Huon News: Wheeling about the hustings
Amanda Richter is no stranger to publicity, having won the Tasmanian Barnardos Mother of the Year title in 2016, and now she is looking to take on another public role, running for councillor in the upcoming Huon Valley Council local government elections as a voice for those who live with a disability.
Amanda was born with spina bifida and has lived in a wheelchair her entire life, she is familiar with the difficulties faced by those with a disability, having overcome all the odds, first simply to survive her early days, and then to marry and raise a family.
She says there have been many difficulties to overcome throughout her days at school, while looking for a job and as a parent, and she wants to try and make living in the Huon Valley easier for others who are in her situation.
“The other day I went into the bank, and the counters are really high, for someone like me in a wheelchair, the staff can’t see me, people don’t think about how difficult everyday life is for people with a disability,” said Amanda.
Amanda said she wants to raise awareness within the Huon Valley businesses and community, and to try to make some changes that will make life in the Huon Valley more inclusive for those with a disability.
“I went to Sydney in 2016 and I cried every single day I was there, because it wasn’t wheelchair accessible, I was pregnant, and it was just all too much,” said Amanda.
“I was thinking Darling Harbour should be wheelchair accessible, and its not.
“When I came home I realised that the Huon Valley is not what it could be either.
“I’ve gone round to some of the businesses in the Huon Valley and I’ve had to bring my husband with me because I can’t get inside.
“Even to introduce myself as a candidate has been hard, which reflects badly on the Huon Valley.”
Amanda said that she knows that she can’t single-handedly change the planning laws, or transform the Huon Valley, but she wants to be there when decisions are made so that she can make the other councillors around the table aware of accessibility issues that they might not otherwise consider.
“I want to show people, just because we’re the most southern place in Tasmania, we can step up and be one of the best at integration, the best at things that make our community as a whole better,” she said.
Amanda is not just defined by her wheelchair, she is the daughter of El Dennison who owned and operated El’s Fashions in Huonville for almost 20 years and Amanda said this has given her a good understanding of what issues and obstacles there are facing small business in the Huon Valley.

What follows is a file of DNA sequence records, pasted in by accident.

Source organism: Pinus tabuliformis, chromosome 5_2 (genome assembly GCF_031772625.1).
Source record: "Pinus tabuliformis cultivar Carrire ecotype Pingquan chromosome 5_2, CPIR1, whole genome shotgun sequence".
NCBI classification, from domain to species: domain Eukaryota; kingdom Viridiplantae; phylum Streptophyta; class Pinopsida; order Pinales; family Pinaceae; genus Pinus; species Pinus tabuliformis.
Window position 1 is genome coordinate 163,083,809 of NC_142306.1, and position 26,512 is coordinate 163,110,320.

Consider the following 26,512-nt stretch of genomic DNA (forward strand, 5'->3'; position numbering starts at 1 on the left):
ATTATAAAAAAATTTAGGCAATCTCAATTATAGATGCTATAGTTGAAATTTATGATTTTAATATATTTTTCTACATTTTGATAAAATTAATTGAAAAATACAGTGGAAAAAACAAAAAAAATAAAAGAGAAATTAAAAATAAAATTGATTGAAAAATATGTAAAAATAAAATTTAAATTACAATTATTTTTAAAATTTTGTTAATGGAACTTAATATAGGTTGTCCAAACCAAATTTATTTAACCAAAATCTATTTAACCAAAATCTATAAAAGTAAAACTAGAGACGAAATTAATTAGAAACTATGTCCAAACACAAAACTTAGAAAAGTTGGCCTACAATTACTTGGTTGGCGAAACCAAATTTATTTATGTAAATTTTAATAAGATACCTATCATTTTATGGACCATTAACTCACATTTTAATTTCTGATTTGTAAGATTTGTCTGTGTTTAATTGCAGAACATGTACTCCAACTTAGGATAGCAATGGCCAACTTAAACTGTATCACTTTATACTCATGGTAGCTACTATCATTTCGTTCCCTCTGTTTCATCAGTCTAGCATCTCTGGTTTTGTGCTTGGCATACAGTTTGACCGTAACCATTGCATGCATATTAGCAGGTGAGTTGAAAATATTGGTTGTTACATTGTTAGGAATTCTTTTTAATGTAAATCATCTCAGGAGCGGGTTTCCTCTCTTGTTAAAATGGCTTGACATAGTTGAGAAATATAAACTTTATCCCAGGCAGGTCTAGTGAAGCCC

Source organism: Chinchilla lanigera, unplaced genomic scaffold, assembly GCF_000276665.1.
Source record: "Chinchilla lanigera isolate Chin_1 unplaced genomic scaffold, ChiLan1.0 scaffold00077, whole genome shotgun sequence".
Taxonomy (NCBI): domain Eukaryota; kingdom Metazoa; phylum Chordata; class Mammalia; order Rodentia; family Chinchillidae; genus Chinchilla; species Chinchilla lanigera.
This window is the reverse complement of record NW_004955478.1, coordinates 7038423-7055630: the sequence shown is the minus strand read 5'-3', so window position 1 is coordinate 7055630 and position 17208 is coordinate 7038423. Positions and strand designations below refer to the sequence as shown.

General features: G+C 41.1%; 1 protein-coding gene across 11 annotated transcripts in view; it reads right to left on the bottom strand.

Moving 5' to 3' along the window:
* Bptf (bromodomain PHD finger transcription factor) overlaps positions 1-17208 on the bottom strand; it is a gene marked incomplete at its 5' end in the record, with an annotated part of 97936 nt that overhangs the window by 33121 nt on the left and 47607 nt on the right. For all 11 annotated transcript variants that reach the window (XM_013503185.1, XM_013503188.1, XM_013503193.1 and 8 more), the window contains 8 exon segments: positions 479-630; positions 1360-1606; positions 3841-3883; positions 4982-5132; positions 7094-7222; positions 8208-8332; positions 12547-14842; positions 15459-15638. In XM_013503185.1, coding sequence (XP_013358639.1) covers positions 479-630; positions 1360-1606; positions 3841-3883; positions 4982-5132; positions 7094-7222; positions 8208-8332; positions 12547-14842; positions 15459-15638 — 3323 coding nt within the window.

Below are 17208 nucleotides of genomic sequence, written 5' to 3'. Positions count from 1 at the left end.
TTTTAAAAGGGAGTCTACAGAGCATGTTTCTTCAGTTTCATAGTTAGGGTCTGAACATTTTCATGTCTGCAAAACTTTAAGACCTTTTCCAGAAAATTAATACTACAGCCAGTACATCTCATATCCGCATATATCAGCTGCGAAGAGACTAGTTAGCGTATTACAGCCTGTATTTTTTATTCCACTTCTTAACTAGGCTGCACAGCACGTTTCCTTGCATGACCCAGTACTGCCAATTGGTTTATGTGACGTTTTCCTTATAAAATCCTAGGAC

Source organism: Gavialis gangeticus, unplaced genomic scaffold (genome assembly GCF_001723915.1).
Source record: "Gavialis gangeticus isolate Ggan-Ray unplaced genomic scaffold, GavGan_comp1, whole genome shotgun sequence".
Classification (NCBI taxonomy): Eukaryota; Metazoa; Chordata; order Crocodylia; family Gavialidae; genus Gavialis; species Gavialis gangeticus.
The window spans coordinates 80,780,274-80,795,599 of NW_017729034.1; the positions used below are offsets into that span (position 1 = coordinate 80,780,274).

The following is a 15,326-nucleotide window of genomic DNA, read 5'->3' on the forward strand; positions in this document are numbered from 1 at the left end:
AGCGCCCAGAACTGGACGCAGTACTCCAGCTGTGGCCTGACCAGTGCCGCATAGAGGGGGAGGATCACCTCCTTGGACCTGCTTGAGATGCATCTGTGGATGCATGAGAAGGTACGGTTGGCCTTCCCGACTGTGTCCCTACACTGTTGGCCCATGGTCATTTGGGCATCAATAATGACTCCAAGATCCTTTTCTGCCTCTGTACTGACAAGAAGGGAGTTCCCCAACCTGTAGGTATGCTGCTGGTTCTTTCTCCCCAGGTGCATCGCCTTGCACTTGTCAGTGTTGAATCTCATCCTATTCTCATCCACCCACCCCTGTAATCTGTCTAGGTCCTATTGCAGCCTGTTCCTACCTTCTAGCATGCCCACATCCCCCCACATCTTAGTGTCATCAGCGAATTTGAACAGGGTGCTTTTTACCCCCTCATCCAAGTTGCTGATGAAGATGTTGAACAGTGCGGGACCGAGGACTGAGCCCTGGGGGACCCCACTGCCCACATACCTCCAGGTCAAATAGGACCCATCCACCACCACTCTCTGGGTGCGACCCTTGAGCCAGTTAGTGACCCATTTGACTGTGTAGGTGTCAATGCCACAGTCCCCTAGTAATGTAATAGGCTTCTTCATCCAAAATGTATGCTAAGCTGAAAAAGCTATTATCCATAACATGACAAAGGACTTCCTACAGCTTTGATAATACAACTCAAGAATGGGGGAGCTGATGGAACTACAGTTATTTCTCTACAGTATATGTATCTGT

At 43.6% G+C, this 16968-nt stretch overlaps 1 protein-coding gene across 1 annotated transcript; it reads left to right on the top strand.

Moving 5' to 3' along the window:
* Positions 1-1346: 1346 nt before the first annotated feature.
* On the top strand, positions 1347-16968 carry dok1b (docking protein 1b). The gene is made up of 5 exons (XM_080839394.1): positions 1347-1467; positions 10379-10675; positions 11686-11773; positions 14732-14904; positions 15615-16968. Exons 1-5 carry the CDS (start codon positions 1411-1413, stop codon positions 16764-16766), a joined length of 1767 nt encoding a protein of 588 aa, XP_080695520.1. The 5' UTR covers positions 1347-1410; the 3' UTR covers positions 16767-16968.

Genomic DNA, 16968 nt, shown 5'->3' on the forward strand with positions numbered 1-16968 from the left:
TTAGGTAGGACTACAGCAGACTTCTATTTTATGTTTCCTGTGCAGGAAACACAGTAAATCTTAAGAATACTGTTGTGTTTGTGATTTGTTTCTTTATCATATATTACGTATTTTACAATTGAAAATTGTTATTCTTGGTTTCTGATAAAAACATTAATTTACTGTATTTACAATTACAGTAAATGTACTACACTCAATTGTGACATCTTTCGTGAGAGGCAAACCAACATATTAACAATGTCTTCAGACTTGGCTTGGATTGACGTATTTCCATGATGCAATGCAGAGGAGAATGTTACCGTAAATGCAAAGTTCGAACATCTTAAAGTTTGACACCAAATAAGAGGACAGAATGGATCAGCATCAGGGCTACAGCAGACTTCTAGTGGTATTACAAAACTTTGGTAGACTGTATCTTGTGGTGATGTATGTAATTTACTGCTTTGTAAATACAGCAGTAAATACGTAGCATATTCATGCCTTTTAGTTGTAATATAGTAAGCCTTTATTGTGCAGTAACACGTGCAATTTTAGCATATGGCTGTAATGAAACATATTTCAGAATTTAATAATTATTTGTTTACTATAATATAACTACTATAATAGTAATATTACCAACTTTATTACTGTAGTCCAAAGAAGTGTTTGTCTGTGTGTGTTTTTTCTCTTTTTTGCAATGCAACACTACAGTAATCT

“I was there from day one, I know what it’s like to start a small business in the Huon Valley,” said Amanda.
“It is very hard, council in the past has made it hard.”
Amanda said that she believes that car parking is the number one issue for small businesses, whether it be the lack of car parking in the central business district of Huonville, or the cost of car parking spaces for start up businesses, Amanda said she would like to see council address these issues.
She also believes that communication is the key to keeping the community engaged.
She said there are many business owners and working families who cannot make it along to council meetings, but they are still important members of the community who should have a say in how the municipality is run.
“We all live here, we all need to know what’s going on, not just the nine people who are sitting in the council meetings, we need to get out there,” said Amanda.
“It doesn’t take long to go and visit a business, to tell them this is what’s happening, this is what we’re talking about.
“Definitely, I want to take some time out from being a mother and go and visit some of the businesses in the Huon Valley.”
Amanda said that she doesn’t see a need for amalgamation with Kingborough Council at present.
“I think that we should be our own community, who knows what will happen 10 or 20 years down the track, but I definitely think in the next four to eight years we’re good on our own,” she said.
Amanda’s children are still young, with her son only two years old, but she said this will not hinder her political ambitions.
“I’ve got a lot of support from my mother and my husband, so I do have that support with babysitting, and if I need any extra hands for campaigning,” said Amanda.
“And my 10 year old can help as well, she’s excited, she can’t wait to get out there and help, she keeps saying to me she wishes she was 18 so she can vote for me.”
Amanda said that, if she is successful in this election, she hopes that it will be just the beginning of her political career.
“My husband jokes and says maybe one day Amanda can be prime minister,” she laughs.
“Let me work for the Huon Valley for a few years if I can, and then who knows what is going to happen!”
(This article was first published in the Huon News, Franklin TAS.)